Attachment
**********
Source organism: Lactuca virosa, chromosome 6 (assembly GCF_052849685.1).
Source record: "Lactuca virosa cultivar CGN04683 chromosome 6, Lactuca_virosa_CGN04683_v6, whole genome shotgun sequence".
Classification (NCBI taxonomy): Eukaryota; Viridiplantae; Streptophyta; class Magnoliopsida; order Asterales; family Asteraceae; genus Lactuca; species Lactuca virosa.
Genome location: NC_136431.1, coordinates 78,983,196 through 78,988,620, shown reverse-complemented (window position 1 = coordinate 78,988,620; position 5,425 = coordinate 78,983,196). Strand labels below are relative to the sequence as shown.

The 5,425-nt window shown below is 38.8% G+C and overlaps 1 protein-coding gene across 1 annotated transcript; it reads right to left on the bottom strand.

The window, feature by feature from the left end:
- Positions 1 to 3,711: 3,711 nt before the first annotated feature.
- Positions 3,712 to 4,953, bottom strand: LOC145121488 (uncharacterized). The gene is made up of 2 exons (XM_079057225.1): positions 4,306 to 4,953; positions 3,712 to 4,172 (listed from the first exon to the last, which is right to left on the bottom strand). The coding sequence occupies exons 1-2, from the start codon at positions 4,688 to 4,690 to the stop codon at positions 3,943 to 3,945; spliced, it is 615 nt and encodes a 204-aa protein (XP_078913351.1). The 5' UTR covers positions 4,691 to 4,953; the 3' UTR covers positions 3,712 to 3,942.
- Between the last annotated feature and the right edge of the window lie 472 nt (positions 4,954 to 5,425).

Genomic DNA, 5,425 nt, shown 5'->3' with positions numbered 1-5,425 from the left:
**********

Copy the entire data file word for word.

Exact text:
Source organism: Lactuca virosa, chromosome 6 (assembly GCF_052849685.1).
Source record: "Lactuca virosa cultivar CGN04683 chromosome 6, Lactuca_virosa_CGN04683_v6, whole genome shotgun sequence".
Classification (NCBI taxonomy): Eukaryota; Viridiplantae; Streptophyta; class Magnoliopsida; order Asterales; family Asteraceae; genus Lactuca; species Lactuca virosa.
Genome location: NC_136431.1, coordinates 78,983,196 through 78,988,620, shown reverse-complemented (window position 1 = coordinate 78,988,620; position 5,425 = coordinate 78,983,196). Strand labels below are relative to the sequence as shown.

The 5,425-nt window shown below is 38.8% G+C and overlaps 1 protein-coding gene across 1 annotated transcript; it reads right to left on the bottom strand.

The window, feature by feature from the left end:
- Positions 1 to 3,711: 3,711 nt before the first annotated feature.
- Positions 3,712 to 4,953, bottom strand: LOC145121488 (uncharacterized). The gene is made up of 2 exons (XM_079057225.1): positions 4,306 to 4,953; positions 3,712 to 4,172 (listed from the first exon to the last, which is right to left on the bottom strand). The coding sequence occupies exons 1-2, from the start codon at positions 4,688 to 4,690 to the stop codon at positions 3,943 to 3,945; spliced, it is 615 nt and encodes a 204-aa protein (XP_078913351.1). The 5' UTR covers positions 4,691 to 4,953; the 3' UTR covers positions 3,712 to 3,942.
- Between the last annotated feature and the right edge of the window lie 472 nt (positions 4,954 to 5,425).

Genomic DNA, 5,425 nt, shown 5'->3' with positions numbered 1-5,425 from the left: